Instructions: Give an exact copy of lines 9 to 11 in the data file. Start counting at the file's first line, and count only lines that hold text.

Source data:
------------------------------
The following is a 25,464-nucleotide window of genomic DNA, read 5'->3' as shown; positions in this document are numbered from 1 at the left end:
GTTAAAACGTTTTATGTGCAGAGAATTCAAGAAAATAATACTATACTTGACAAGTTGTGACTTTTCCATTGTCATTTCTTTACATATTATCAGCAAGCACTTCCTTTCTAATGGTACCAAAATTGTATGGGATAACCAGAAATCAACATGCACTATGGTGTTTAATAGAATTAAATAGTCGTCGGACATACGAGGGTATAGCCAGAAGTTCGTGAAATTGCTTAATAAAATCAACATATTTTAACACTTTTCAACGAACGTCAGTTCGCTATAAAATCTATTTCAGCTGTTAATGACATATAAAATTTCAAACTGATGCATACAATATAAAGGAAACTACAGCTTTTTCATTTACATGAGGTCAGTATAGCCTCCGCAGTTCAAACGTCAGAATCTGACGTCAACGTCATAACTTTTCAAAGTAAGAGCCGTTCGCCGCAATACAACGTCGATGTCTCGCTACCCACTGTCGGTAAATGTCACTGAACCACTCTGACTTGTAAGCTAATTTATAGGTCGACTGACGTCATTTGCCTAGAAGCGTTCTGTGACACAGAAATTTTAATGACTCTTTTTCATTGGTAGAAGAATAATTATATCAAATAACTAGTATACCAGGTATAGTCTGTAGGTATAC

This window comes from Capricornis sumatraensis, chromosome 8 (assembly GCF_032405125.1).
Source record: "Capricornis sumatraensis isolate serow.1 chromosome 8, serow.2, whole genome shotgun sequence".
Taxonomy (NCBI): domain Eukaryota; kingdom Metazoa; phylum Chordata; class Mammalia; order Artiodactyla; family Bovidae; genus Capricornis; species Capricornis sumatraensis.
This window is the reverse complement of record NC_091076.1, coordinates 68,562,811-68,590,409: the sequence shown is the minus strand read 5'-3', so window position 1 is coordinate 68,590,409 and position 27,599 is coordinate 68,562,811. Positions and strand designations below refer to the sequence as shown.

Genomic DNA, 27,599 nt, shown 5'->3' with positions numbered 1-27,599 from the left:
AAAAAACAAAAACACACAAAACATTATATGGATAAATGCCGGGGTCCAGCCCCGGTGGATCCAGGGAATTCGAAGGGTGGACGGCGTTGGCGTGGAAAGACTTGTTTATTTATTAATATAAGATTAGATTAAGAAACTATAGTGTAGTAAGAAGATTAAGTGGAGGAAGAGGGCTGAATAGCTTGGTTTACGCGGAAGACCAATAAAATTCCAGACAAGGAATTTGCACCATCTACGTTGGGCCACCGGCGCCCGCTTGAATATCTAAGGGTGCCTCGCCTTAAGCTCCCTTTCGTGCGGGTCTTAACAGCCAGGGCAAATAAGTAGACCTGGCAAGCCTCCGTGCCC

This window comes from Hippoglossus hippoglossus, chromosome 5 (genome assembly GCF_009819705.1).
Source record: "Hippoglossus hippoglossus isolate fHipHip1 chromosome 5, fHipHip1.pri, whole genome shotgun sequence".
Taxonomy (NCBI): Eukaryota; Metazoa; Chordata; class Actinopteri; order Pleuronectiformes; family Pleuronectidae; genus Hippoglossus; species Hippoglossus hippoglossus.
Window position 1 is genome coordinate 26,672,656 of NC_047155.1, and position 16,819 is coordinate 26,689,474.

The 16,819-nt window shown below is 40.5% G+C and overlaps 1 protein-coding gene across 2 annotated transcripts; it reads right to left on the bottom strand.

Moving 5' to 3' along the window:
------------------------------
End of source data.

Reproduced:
This window comes from Hippoglossus hippoglossus, chromosome 5 (genome assembly GCF_009819705.1).
Source record: "Hippoglossus hippoglossus isolate fHipHip1 chromosome 5, fHipHip1.pri, whole genome shotgun sequence".
Taxonomy (NCBI): Eukaryota; Metazoa; Chordata; class Actinopteri; order Pleuronectiformes; family Pleuronectidae; genus Hippoglossus; species Hippoglossus hippoglossus.